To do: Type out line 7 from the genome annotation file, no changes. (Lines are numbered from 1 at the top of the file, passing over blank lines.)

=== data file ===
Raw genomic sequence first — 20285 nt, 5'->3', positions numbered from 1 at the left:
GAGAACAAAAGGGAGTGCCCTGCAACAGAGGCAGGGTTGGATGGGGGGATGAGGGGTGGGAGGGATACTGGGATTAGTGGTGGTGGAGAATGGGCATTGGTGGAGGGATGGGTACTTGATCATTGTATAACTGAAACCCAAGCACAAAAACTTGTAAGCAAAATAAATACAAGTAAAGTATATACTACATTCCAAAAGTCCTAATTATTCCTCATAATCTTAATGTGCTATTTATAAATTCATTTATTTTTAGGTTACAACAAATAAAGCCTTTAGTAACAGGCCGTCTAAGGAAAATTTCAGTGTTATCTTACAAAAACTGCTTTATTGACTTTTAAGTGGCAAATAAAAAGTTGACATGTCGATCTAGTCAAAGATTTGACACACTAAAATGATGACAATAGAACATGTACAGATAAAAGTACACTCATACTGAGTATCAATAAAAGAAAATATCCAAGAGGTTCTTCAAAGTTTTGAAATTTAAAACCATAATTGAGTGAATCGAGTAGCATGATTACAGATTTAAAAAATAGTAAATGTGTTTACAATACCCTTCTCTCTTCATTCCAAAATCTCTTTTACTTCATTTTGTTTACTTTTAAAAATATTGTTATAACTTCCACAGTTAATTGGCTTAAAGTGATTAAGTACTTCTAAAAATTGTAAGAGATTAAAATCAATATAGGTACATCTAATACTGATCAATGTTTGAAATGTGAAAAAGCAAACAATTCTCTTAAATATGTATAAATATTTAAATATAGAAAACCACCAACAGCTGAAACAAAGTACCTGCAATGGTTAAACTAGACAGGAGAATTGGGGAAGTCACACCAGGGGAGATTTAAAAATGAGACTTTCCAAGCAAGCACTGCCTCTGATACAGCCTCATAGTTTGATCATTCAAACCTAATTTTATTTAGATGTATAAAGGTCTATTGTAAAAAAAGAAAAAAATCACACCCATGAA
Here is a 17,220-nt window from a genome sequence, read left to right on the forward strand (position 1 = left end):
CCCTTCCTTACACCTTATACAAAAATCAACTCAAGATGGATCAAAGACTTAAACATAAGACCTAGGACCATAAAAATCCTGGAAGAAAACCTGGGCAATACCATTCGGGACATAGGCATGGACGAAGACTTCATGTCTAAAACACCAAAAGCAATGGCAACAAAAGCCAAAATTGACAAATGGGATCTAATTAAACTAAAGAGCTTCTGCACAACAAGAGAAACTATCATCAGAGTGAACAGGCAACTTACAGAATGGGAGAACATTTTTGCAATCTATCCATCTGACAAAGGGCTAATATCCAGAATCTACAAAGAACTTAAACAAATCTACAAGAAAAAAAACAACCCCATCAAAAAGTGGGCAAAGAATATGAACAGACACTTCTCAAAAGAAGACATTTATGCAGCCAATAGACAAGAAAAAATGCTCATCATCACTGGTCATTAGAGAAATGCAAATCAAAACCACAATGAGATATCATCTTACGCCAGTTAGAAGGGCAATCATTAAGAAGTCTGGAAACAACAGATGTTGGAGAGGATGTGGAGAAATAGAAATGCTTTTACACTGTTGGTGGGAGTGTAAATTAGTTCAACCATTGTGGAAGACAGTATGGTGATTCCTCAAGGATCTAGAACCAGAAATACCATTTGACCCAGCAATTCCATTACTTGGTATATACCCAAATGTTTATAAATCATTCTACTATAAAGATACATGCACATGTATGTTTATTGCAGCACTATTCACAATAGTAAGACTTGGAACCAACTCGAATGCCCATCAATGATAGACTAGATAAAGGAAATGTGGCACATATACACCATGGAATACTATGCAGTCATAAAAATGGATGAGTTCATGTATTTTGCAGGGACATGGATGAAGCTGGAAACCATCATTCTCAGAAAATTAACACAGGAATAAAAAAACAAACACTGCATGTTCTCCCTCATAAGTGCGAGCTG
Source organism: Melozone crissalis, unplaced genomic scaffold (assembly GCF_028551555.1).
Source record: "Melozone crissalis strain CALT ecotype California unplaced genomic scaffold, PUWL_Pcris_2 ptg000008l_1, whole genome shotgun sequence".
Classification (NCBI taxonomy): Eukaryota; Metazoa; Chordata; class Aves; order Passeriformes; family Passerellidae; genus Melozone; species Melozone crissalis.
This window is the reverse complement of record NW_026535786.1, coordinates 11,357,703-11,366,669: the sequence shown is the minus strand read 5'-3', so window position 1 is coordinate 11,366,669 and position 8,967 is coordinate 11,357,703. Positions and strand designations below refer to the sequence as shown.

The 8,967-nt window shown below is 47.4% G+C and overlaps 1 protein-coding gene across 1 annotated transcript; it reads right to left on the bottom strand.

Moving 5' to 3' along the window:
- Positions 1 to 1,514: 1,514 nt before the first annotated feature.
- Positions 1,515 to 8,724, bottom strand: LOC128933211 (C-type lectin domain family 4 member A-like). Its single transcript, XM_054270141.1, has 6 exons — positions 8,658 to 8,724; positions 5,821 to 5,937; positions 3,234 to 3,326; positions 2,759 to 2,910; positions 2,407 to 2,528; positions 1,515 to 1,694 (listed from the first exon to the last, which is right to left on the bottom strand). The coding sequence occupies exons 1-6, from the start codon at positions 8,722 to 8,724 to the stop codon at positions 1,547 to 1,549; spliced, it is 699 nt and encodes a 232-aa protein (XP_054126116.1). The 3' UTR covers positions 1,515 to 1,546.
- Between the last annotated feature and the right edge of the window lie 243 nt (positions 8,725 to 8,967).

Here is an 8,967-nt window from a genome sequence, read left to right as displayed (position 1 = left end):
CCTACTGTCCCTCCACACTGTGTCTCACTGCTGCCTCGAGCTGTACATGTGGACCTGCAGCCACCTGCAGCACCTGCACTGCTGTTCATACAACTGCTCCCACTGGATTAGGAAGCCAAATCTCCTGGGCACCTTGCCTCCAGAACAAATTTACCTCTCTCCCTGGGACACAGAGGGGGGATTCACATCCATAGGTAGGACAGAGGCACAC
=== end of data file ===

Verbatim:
Classification (NCBI taxonomy): Eukaryota; Metazoa; Chordata; class Aves; order Passeriformes; family Passerellidae; genus Melozone; species Melozone crissalis.